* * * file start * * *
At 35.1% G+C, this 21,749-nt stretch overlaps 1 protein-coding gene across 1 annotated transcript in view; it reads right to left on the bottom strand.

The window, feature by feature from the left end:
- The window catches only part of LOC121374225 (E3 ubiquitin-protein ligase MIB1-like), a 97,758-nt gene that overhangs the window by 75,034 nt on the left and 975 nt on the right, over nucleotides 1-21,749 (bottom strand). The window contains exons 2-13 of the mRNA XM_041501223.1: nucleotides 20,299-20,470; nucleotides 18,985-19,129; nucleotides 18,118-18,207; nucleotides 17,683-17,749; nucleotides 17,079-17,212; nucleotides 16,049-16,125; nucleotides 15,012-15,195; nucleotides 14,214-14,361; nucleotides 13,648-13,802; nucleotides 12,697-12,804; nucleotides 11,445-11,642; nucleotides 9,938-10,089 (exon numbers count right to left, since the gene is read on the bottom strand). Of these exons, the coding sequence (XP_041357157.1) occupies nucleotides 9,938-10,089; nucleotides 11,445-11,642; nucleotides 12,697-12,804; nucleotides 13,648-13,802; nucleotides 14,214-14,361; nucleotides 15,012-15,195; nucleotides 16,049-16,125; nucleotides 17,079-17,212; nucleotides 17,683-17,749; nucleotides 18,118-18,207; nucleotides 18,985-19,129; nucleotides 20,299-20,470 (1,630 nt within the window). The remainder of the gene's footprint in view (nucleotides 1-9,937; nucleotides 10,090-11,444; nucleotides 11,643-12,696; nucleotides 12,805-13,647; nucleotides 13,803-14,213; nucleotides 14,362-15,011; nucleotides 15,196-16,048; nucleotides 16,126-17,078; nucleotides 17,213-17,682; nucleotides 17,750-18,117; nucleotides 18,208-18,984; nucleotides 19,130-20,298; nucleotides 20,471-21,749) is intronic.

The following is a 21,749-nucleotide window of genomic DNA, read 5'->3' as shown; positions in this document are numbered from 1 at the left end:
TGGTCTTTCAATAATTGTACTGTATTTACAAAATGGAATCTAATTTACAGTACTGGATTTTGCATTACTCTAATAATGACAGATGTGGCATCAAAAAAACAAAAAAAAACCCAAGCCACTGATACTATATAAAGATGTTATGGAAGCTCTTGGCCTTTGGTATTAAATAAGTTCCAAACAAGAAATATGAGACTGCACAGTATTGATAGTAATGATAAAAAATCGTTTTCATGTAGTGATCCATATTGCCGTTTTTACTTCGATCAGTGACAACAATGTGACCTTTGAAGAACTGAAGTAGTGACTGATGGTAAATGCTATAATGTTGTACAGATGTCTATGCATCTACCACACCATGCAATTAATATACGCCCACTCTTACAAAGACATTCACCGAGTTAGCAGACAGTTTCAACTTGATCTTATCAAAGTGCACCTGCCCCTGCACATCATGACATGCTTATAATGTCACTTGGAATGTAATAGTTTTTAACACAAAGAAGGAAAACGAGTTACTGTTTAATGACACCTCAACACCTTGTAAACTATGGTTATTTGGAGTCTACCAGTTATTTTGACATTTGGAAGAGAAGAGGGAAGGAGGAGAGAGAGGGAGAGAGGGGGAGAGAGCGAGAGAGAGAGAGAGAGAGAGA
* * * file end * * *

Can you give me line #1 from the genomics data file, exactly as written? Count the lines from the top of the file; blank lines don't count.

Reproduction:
At 35.1% G+C, this 21,749-nt stretch overlaps 1 protein-coding gene across 1 annotated transcript in view; it reads right to left on the bottom strand.